Forty-two years after its founding, Cloud Gate Dance Theater “has become a roving, bounding symbol of this island. … If you travel on China Airlines, Taiwan’s flagship carrier, you may even fly on the Cloud Gate Liveried Aircraft, adorned with dancers’ likenesses. The airline unveiled it last year, saying the troupe represented the ‘pinnacle of Taiwan culture.'”
Ballet Ouest de Montréal has had to cancel almost half (so far) of its December Nutcracker performances for school groups – which make up a hefty part of its income – because teachers staging a work-to-rule action are refusing to supervise field trips and extracurricular groups.
Kyra Nichols, long one of Balanchine’s muses at New York City Ballet, and former ABT and City Ballet primcipal Charles Askegard (who is also Mr. Candace “Sex in the City” Bushnell), have joined the company as ballet masters.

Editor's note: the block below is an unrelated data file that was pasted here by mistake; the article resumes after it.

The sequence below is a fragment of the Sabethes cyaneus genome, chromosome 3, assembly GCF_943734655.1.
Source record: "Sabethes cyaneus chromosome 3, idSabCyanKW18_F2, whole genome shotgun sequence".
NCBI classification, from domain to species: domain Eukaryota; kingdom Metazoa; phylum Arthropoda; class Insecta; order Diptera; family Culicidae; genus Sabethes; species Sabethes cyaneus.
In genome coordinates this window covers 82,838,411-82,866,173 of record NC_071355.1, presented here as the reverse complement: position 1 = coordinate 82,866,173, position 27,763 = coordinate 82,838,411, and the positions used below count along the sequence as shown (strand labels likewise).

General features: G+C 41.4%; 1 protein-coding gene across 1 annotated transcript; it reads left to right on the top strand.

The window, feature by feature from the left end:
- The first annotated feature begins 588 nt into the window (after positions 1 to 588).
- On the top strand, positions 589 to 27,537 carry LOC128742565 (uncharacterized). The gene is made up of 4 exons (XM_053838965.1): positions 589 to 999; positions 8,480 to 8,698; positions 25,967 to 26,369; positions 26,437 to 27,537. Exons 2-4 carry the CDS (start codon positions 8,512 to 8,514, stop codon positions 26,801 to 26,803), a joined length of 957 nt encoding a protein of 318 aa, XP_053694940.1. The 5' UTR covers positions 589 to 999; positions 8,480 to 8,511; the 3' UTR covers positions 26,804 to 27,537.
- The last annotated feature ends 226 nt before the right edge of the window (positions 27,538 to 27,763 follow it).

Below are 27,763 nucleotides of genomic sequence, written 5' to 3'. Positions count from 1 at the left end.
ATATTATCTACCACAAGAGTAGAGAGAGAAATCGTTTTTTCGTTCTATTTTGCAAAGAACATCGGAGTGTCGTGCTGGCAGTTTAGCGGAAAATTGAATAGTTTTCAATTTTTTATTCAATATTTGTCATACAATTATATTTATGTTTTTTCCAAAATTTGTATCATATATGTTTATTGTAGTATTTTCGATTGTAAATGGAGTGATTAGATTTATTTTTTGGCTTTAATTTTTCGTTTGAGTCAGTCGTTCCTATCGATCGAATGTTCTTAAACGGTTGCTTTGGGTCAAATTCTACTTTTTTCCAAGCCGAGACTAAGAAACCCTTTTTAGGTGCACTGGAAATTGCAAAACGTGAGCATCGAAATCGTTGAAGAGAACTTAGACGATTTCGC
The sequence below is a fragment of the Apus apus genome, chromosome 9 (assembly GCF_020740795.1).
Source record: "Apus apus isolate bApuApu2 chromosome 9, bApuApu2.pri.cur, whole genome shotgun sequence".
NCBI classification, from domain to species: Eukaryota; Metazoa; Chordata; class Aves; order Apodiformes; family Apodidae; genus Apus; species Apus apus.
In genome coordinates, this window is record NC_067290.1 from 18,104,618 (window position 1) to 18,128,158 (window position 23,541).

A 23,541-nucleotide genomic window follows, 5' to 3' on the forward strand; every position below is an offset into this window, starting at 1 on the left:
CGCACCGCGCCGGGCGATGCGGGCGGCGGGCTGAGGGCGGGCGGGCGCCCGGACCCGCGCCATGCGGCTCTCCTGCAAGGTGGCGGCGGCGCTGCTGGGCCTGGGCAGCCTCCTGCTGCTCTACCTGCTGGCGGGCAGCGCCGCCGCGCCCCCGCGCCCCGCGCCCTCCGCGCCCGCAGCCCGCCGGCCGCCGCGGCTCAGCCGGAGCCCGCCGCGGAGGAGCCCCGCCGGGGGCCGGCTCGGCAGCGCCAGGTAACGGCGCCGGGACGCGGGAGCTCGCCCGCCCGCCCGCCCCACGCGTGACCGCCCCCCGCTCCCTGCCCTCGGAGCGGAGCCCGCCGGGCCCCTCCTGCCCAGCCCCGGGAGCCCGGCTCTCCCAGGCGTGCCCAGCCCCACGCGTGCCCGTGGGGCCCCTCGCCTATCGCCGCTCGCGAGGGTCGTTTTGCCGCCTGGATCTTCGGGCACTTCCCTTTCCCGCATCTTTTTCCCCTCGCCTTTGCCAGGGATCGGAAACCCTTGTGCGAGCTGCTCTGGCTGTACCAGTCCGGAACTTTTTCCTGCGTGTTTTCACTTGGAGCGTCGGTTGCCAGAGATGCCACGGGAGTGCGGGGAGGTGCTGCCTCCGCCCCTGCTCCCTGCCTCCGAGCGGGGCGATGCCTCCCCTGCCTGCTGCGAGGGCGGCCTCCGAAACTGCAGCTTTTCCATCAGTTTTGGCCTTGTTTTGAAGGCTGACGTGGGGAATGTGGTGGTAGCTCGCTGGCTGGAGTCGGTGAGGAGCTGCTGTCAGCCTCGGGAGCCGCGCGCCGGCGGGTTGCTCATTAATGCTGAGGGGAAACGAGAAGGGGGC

Born in Nairobi in 1992 to an English father and a Kenyan mother (she won’t talk about her parents), Hayward came to Britain aged two and was brought up by her paternal grandparents, John and Diana, in Sussex. ‘They didn’t expect to have a child sprung on them and they couldn’t remember what to do, so they sat me down in front of a video of The Nutcracker,’ she says. ‘That was it.’
“As part of the relationship, which begins this month, Bard will have rights to rehearse and perform selections from Ms. Brown’s repertory. … Artists from the troupe will embed in the faculty, teaching classes and shaping the school’s course offerings to reflect … not so much Ms. Brown’s technique as her way of thinking.”
Evgenia Obraztsova: “Many people think that Giselle just dies and her ghost is a shell. I personally think it is a soul.” Anastasia Stashkevich: “I opened my eyes when the curtain closed and I just didn’t understand. I died with my heroine and couldn’t imagine how I could compose myself and perform the second act.” (video)